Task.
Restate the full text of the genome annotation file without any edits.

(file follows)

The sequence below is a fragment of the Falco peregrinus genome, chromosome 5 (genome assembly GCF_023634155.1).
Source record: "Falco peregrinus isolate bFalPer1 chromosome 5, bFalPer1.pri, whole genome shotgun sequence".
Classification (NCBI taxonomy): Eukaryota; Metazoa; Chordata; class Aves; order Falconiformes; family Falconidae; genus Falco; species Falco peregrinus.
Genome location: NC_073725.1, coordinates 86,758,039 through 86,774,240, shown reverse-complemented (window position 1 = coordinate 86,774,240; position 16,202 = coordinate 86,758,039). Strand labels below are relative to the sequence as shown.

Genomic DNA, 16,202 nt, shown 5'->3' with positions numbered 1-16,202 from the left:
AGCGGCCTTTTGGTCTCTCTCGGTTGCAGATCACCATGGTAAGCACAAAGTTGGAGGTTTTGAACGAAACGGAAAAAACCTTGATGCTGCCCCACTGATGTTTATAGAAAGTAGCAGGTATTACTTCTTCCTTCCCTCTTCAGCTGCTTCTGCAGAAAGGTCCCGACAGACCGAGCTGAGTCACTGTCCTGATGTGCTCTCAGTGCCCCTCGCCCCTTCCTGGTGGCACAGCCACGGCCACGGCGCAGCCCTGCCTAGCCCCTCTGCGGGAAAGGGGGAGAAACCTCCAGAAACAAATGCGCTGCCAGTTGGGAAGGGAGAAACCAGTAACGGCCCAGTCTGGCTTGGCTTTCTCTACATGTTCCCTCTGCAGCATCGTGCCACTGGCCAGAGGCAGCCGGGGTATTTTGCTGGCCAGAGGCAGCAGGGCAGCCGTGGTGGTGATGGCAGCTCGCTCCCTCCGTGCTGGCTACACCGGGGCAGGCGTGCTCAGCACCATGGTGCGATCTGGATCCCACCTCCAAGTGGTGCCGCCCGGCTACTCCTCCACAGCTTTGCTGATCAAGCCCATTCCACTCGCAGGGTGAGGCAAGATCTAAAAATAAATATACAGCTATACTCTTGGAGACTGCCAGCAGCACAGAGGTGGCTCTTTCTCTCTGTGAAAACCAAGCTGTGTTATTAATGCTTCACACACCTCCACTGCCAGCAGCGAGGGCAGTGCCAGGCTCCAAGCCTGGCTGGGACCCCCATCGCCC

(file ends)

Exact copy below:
The sequence below is a fragment of the Falco peregrinus genome, chromosome 5 (genome assembly GCF_023634155.1).
Source record: "Falco peregrinus isolate bFalPer1 chromosome 5, bFalPer1.pri, whole genome shotgun sequence".
Classification (NCBI taxonomy): Eukaryota; Metazoa; Chordata; class Aves; order Falconiformes; family Falconidae; genus Falco; species Falco peregrinus.
Genome location: NC_073725.1, coordinates 86,758,039 through 86,774,240, shown reverse-complemented (window position 1 = coordinate 86,774,240; position 16,202 = coordinate 86,758,039). Strand labels below are relative to the sequence as shown.

Genomic DNA, 16,202 nt, shown 5'->3' with positions numbered 1-16,202 from the left:
AGCGGCCTTTTGGTCTCTCTCGGTTGCAGATCACCATGGTAAGCACAAAGTTGGAGGTTTTGAACGAAACGGAAAAAACCTTGATGCTGCCCCACTGATGTTTATAGAAAGTAGCAGGTATTACTTCTTCCTTCCCTCTTCAGCTGCTTCTGCAGAAAGGTCCCGACAGACCGAGCTGAGTCACTGTCCTGATGTGCTCTCAGTGCCCCTCGCCCCTTCCTGGTGGCACAGCCACGGCCACGGCGCAGCCCTGCCTAGCCCCTCTGCGGGAAAGGGGGAGAAACCTCCAGAAACAAATGCGCTGCCAGTTGGGAAGGGAGAAACCAGTAACGGCCCAGTCTGGCTTGGCTTTCTCTACATGTTCCCTCTGCAGCATCGTGCCACTGGCCAGAGGCAGCCGGGGTATTTTGCTGGCCAGAGGCAGCAGGGCAGCCGTGGTGGTGATGGCAGCTCGCTCCCTCCGTGCTGGCTACACCGGGGCAGGCGTGCTCAGCACCATGGTGCGATCTGGATCCCACCTCCAAGTGGTGCCGCCCGGCTACTCCTCCACAGCTTTGCTGATCAAGCCCATTCCACTCGCAGGGTGAGGCAAGATCTAAAAATAAATATACAGCTATACTCTTGGAGACTGCCAGCAGCACAGAGGTGGCTCTTTCTCTCTGTGAAAACCAAGCTGTGTTATTAATGCTTCACACACCTCCACTGCCAGCAGCGAGGGCAGTGCCAGGCTCCAAGCCTGGCTGGGACCCCCATCGCCC